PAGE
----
Moving is nothing new to me. I am really good at packing, but I’m even better at purging and leaving things behind that
I’d rather replace anyway I don’t really need.
Growing up, my family moved frequently. According to my last count, I lived in roughly a dozen homes from birth to age 18. Then, when it came time for me to go to college, I went out of state. After college graduation, I moved cross country yet again.
Needless to say, I can look back and see all ways that the Lord was using each move to season and prepare my spirit for change.
Enter The Pilot, a whirlwind romance, marriage and the Marine Corp.
But this first move as a Marine Wife has been a little harder than I anticipated. When I moved to Virginia from Texas to go to college I didn’t know anyone. However, I lived on a hall with 60 other girls from all over the country. We bonded quickly. Why? Cause none of knew what we were doing.
When I moved to Colorado Springs after college I didn’t know anyone. Turns out Colorado Springs is a melting pot of college grads who are single, looking for jobs, and… single. It didn’t take long to find friends I could relate to on every level because none of knew what we were doing. There’s a great deal of solace and encouragement that can be found when you befriend others who are just as clueless and scared as you are. You ban together. Have pot luck dinners. And you find older couples in the church that will invite you over for dinner on the nights you don’t have pot luck dinners.
Moving to Jacksonville, North Carolina though, has not looked like any of my past moving experiences. Everyone that I have met so far, knows exactly what they’re doing. Most, if not all, of the other Marine Wives I’ve met are not clueless. They are in fact clued-in, can speak the lingo of military acronyms fluently and perhaps most significantly, they are not newly weds.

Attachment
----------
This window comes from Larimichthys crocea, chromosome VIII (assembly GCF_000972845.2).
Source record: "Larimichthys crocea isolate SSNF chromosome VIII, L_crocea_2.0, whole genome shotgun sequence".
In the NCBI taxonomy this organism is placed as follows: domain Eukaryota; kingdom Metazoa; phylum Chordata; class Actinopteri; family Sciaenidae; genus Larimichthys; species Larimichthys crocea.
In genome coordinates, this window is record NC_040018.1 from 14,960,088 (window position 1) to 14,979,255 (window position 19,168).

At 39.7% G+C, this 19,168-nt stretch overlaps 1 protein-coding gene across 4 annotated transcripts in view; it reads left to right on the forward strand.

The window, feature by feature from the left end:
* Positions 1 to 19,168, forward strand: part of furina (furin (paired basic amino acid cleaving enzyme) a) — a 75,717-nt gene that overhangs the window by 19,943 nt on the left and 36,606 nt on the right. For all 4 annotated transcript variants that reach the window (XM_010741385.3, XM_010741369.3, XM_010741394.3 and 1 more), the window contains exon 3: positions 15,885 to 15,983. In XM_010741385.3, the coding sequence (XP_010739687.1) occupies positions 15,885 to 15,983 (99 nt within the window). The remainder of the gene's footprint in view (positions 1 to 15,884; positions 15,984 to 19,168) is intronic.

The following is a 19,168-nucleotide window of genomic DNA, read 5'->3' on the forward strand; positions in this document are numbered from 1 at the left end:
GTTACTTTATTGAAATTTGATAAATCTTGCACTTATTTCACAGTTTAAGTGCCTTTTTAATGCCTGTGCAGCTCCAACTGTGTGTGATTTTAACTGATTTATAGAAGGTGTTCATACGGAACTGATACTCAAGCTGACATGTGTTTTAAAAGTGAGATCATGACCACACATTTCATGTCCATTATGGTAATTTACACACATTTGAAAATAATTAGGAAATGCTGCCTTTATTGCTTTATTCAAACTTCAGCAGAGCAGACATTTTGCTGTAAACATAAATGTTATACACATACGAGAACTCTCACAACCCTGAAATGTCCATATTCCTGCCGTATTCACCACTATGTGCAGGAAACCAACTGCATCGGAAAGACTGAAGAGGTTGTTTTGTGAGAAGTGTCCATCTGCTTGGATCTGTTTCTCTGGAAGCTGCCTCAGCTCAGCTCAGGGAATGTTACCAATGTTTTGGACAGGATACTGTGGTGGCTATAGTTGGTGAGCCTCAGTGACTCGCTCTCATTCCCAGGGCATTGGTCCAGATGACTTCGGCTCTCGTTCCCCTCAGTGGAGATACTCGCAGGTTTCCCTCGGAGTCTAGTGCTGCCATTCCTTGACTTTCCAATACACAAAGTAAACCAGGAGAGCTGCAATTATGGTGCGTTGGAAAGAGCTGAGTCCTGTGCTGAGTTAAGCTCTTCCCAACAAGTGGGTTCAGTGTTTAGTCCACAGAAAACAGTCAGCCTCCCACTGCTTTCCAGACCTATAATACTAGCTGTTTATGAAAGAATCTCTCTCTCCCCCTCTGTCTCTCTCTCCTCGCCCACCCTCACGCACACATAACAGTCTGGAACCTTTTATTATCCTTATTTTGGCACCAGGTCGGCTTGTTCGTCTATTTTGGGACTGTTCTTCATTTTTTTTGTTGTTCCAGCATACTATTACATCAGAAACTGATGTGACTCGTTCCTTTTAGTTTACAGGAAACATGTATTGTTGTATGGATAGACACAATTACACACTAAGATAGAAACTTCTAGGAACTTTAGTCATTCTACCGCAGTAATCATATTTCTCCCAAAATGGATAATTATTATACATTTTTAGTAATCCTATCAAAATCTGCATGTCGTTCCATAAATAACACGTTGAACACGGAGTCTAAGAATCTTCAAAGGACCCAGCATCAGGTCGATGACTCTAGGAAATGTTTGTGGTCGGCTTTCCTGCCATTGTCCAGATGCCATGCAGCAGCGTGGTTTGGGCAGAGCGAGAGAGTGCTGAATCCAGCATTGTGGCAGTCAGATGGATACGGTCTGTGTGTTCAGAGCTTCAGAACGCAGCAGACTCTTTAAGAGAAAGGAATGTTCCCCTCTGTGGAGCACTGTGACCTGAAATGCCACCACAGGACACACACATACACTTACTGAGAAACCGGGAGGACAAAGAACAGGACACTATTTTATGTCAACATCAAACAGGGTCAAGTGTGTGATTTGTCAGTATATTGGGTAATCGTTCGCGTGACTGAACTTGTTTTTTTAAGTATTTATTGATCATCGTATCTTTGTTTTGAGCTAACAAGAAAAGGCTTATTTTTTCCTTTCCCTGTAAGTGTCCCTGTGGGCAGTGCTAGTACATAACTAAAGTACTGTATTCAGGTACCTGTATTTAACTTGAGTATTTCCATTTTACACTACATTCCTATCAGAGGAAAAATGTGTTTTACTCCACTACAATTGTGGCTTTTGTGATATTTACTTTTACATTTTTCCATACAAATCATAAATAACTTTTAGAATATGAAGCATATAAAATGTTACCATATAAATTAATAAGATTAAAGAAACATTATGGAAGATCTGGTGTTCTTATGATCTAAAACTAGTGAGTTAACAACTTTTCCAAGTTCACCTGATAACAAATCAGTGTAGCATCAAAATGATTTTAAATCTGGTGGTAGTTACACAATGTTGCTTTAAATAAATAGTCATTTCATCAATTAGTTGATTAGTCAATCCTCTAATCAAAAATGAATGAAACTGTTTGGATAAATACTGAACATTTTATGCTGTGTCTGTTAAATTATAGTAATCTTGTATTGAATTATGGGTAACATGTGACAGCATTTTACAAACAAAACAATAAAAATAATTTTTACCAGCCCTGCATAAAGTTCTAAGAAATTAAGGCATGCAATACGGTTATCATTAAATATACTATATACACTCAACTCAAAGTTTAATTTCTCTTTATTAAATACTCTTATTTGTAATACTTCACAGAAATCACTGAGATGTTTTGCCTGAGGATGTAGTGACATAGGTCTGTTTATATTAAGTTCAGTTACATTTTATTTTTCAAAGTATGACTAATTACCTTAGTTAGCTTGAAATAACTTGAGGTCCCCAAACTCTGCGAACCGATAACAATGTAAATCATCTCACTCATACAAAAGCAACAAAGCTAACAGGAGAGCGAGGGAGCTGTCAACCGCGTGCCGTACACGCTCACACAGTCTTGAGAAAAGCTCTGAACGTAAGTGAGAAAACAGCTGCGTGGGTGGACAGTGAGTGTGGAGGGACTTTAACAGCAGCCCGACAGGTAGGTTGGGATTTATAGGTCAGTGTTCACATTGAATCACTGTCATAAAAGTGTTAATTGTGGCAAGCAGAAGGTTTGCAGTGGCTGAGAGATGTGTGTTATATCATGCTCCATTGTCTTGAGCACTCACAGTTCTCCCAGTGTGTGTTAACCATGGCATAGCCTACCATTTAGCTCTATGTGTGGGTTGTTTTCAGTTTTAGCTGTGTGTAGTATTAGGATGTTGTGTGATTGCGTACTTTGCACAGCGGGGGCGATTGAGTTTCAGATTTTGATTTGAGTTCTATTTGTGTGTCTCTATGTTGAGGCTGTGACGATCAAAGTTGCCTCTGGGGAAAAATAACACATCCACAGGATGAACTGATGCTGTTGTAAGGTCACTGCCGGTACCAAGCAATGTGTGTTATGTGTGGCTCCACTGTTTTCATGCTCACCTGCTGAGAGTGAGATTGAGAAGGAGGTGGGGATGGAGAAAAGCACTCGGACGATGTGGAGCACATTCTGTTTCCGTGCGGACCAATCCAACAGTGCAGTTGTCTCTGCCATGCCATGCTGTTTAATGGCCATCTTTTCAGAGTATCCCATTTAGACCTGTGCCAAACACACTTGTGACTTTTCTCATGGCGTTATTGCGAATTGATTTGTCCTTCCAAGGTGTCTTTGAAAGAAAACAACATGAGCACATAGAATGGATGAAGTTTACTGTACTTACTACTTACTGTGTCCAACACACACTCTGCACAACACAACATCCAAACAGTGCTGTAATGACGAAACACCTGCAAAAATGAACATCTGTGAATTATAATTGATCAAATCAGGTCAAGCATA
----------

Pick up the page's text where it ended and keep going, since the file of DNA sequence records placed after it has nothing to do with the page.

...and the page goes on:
I have moved to a community of Marine marriage veterans. And that, for me, makes for the most intimidating element of immersion into this culture.
So many of the wives I have met married their pilots before they sold their soul to the Marine Corp. They have walked through every step in the long journey of aviation training. Their exposure and experience to the lifestyle of a Marine, the prioritization of their time, and the sacrifice it inevitably demands, is something that can not really be explained.
There is an underlying comradery; a mutual, unspoken, understanding amongst the wives that they share in because only they know what it takes.
My time is coming when I too will pay my dues as a wife and wave “See you soon!” to The Pilot when he deploys. Until then, despite my intimidation, I’m doing my best to dive in head first to the unique sorority-like culture that is the life of a Marine wife.
More to come!